I loved it. Absolutely loved it. Which makes me happy after being dismayed by The Mark of Athena, which was supposed to be my happy read of the week. Thank goodness for Flesh & Bone then.

Jonathan Maberry is at it again with the third book from his Rot & Ruin series–the zombie story that doesn’t just scare you, but is also out to make you cry. And this book, while not as heartbreaking as the second book, will still make you… what’s the word? Feel like a friggin’ crybaby.

Now, I don’t know what it is about Maberry’s writing, but I love how he makes his readers feel the threat against all his characters. There is an actual fear for the characters you will most certainly love as you read on. As his characters confront death in different ways, you know that any which one of them is in actual danger of dying. Because Maberry doesn’t shy from killing off beloved characters.

Kinda like Joss Whedon.

But more than that, I think, it’s because Maberry was able to convince us readers of the actual dangers that the Rot and Ruin has in store for anyone and everyone.

I have to admit, compared to the first two books of the series, Flesh & Bone is the one with the least amount of character growth. Maybe it’s because the events of the book happen in a span of two days (less, actually), with a time jump at the end. Maybe it’s because we’ve already known the main characters we’re following for a couple of years now. Or it could be because most of the book is exposition, which set-ups the next book.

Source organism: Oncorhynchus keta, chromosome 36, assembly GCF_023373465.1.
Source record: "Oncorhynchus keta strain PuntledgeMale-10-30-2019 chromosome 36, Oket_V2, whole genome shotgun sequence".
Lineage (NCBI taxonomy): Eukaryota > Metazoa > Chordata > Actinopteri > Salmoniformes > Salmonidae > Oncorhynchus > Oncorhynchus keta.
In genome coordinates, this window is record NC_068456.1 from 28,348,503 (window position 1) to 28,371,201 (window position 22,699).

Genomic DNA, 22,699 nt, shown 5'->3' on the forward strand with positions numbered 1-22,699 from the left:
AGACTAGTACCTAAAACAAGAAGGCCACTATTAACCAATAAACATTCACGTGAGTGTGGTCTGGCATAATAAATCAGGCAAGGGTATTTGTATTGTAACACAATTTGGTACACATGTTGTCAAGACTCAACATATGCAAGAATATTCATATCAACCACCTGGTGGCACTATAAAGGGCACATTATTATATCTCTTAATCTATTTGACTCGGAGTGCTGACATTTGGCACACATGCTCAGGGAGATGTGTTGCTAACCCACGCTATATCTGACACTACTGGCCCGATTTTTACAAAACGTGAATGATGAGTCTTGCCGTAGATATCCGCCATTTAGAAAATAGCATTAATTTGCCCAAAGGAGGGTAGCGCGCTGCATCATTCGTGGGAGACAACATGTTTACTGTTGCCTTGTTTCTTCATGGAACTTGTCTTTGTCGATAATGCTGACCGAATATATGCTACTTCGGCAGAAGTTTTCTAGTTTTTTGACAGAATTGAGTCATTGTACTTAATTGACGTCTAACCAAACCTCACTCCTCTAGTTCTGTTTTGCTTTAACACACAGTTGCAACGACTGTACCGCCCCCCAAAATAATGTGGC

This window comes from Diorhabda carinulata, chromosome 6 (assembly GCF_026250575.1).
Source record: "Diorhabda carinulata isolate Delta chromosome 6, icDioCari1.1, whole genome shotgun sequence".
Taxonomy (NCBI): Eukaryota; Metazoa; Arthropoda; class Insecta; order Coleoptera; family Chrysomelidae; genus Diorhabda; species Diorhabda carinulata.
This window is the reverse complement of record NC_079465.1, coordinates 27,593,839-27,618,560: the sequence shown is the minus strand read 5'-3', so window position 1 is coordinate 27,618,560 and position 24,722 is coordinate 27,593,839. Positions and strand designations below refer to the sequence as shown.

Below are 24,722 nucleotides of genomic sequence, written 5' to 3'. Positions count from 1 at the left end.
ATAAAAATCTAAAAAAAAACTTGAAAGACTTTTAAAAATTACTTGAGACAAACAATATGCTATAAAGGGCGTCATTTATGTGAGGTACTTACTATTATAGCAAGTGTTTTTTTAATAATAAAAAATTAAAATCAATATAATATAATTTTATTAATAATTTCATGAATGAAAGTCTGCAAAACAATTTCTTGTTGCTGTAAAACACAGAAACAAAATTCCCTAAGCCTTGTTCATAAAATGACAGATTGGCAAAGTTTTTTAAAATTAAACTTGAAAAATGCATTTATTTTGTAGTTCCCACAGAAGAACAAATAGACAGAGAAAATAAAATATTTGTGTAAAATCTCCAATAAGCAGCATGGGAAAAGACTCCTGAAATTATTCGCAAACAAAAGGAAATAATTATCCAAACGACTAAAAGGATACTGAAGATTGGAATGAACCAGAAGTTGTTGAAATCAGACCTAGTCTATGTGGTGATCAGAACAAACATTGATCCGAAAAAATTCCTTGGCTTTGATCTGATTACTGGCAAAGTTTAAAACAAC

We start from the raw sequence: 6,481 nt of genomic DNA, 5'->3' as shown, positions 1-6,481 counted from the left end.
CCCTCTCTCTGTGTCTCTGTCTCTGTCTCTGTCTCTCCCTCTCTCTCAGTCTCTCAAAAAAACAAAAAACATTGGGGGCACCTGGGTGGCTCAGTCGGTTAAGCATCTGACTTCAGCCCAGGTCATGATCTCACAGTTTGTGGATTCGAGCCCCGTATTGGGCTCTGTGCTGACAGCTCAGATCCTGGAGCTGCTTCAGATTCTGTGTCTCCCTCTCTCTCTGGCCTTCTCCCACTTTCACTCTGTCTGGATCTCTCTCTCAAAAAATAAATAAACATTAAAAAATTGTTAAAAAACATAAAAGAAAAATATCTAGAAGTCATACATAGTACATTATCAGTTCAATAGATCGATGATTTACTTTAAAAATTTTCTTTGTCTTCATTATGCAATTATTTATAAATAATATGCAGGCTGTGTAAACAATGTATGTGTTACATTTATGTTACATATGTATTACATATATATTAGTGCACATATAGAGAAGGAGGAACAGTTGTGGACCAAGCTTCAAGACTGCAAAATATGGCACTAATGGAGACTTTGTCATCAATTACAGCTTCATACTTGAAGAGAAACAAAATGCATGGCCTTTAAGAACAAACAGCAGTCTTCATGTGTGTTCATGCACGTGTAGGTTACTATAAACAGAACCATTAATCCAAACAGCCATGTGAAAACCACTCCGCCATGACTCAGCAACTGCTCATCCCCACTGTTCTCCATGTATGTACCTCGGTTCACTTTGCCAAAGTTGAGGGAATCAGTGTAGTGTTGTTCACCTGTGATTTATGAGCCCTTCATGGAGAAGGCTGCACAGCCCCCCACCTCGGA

The intensity of the writing though, and the feel of imminent danger, completely makes up for it.

That’s not to say that Flesh & Bone is all action, all the time. It’s not. The theme of the book is actually grief, and the many ways people deal with this. But Maberry was able to infuse each chapter, each scene–each line of dialogue, with the foreboding sense of coming death that you don’t feel any lull in the action.

There’s a surge of adrenaline in every word you read. And I loved it.

It would be a disservice to the book though if I don’t mention how, even in the fast-paced events, Maberry doesn’t forget what makes his zombie stories special: the characters.

I already said that this book has the least amount of character growth. That’s not to say there’s none, because there is. Except, the previous books have already laid down the groundwork for these growths. Nothing comes out left of field, everything feels like they’re the natural progression of things.

My only gripe about the book is that it ended too soon.